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Ulceroproliferative growth on the heel: Epithelioma cuniculatum

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Ulceroproliferative growth on the heel: Epithelioma cuniculatum
Vandana Mehta Rai MD DNB1, C Balachandran MD1, Ranjini Kudva MD2
Dermatology Online Journal 12 (4): 8

1. Department of Skin and STD, KMC Manipal.
2. Department of Pathology, KMC Manipal


Verrucous papules and plaques on the plantar surfaces should not be assumed to be mere warts, especially if the history is unusual. We present a patient with an ulceroproliferative growth on the heel which was found to represent the epithelioma cuniculatum form of squamous cell carcinoma.

Clinical synopsis

Figure 1Figure 2
Figure 1. Ulceratoproliferative growth on the heel
Figure 2. Histology section of lesion at low power

Figure 3Figure 4
Figure 3. Close-up view showing extravasated erythrocytes
Figure 4. Close-up view showing keratin pearls

A 55-year-old man presented with an ulceroproliferative growth on the right heel of 3-months duration. There was no history of trauma. Initially, a discreet, clavus-like hyperkeratosis had been present; this was excised leading to the development of an ulcer. Over time, a cauliflower like growth developed at the ulcer site and was associated with pain and bleeding. Clinical examination revealed an ulceroproliferative, cauliflower-like growth measuring 10 × 10 cm on the right heel; right-sided inguinal adenopathy was also present. Fine needle aspiration from the lymph node showed only reactive lymphadenitis. A wedge biopsy from the lesion on the right heel showed a hyperkeratotic, acanthotic epidermis adjoining an ulcerated tumor covered by hemorrhagic hyperkeratosis. The tumor was composed of infiltrating nests and islands of malignant squamous cells with hyperchromatic nuclei, dyskeratosis, and extensive keratin pearl formation in a scanty stroma. The clinical and histologic findings were consistent with a diagnosis of epithelioma cuniculatum.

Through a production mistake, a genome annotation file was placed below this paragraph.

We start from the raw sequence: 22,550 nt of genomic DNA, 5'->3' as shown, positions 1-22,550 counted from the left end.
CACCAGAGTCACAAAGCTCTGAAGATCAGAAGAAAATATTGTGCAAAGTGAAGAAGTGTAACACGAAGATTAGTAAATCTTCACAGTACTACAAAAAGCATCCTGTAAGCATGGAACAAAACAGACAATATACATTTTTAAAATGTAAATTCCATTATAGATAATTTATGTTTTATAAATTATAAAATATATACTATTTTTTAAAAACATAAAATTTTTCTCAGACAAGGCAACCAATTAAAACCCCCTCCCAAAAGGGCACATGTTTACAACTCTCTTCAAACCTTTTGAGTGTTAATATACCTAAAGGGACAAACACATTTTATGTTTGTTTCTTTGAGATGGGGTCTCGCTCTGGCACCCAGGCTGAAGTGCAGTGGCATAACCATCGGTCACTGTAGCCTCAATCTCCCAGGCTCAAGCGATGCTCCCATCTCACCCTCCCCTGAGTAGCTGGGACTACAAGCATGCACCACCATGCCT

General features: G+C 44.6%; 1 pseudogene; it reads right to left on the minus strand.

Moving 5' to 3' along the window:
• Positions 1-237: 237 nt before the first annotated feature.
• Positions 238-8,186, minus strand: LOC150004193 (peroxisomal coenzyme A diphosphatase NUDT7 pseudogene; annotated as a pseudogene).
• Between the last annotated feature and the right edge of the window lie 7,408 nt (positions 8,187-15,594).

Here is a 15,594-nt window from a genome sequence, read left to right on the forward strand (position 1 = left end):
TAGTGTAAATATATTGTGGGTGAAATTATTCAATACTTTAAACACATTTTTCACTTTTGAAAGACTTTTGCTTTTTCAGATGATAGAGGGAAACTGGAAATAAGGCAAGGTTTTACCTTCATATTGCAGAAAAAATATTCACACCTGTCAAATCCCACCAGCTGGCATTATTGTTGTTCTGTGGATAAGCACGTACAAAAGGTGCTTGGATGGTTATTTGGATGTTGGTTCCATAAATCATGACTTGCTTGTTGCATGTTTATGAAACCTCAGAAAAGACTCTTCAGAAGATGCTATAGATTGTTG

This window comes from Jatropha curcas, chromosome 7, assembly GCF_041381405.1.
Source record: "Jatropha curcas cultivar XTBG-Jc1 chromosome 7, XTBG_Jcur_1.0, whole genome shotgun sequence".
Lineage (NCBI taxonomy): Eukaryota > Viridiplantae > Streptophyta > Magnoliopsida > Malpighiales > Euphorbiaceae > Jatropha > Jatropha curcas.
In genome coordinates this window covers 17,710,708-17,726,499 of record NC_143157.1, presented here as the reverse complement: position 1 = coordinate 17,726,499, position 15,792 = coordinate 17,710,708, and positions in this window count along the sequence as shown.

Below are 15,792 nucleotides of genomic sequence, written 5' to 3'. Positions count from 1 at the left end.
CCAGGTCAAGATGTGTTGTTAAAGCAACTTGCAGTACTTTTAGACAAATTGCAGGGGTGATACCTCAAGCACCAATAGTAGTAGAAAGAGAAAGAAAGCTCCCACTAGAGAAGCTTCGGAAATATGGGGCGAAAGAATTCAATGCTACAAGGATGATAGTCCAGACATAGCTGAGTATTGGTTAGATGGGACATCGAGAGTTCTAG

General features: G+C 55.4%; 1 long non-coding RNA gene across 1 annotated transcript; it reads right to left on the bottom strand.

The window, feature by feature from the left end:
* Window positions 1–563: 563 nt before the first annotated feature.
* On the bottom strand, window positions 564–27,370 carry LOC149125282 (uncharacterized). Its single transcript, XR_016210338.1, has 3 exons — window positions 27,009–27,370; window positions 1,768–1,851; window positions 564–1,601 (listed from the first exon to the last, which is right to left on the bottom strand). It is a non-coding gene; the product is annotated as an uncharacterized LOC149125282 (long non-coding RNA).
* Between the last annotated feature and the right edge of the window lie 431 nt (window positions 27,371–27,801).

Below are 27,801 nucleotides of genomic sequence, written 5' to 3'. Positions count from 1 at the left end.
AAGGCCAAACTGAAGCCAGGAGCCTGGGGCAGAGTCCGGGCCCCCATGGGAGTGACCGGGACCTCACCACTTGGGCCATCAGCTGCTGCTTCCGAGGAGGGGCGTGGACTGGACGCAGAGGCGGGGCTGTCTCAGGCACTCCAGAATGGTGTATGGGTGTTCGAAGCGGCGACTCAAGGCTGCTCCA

Squamous cell carcinoma (SCC) is a neoplasm arising from the keratinocytes of the epidermis and contiguous mucous membranes. Although along with basal cell carcinoma it forms the majority of cases of non-melanoma skin cancer it occurs less frequently than the former [1]. Squamous cell carcinoma usually develops at sites of prior or chronic damage to the skin. In light-skinned patients this usually results from prolonged cumulative exposure to sunlight as in patients with outdoor occupations (farmers, sailors). In contrast, in darker skinned patients, SCC is not predominantly a solar induced phenomenon. It is seen at the sites of chronic inflammation and irritation such as at the edges of non-healing ulcers, in sinuses [2], in burn-related ulcers or scars [3], in post-vaccination scars [4], at sites of chronic friction (saree or a dhoti tying sites), and at sites of prolonged heat exposure (kangri contact). Environmental carcinogens such as coal and tar may also predispose to the development of SCC. There are also reports of this cancer developing in chronic graft versus host disease [5]. An infective etiology (human papilloma virus) has been proposed in patients with SCC of finger and nail bed [6] and with verrucous carcinoma [7], but this has not been substantiated in all cases. The tumor is typically located on the sun-exposed areas but may occur on any body part. Males outnumber females and although SCC is generally a cancer of old age, more young people are developing it due to long hours of sun exposure. It may present as a nodular proliferative plaque with ulceration, a thickened, verrucous plaque or as a chronic, persistent ulcer arising in chronic scars. The skin surrounding the tumor may show signs of actinic damage. Verrucous carcinoma, described by Ackerman in 1948 [8], is a warty, superficial, indolent tumor with a protracted course. The prognosis is good as dissemination is rare, although regional lymph nodes may be involved. Epithelioma cuniculatum is a type of verrucous carcinoma presenting as a bulbous mass on the distal part of the sole. Multiple sinuses are present that emit foul smelling toothpaste-like material. Several histopathological variants of SCC have been reported (spindle cell, adenoid, mucinous, verrucous, and clear cell). Our patient's diagnosis was epithelioma cuniculatum with histopathological features of well-differentiated, verrucous-type squamous cell carcinoma. Surgical excision is the treatment of choice in SCC with a margin of 1-2 cm. Our patient responded well to surgical excision of the tumor mass followed by split thickness skin grafting.


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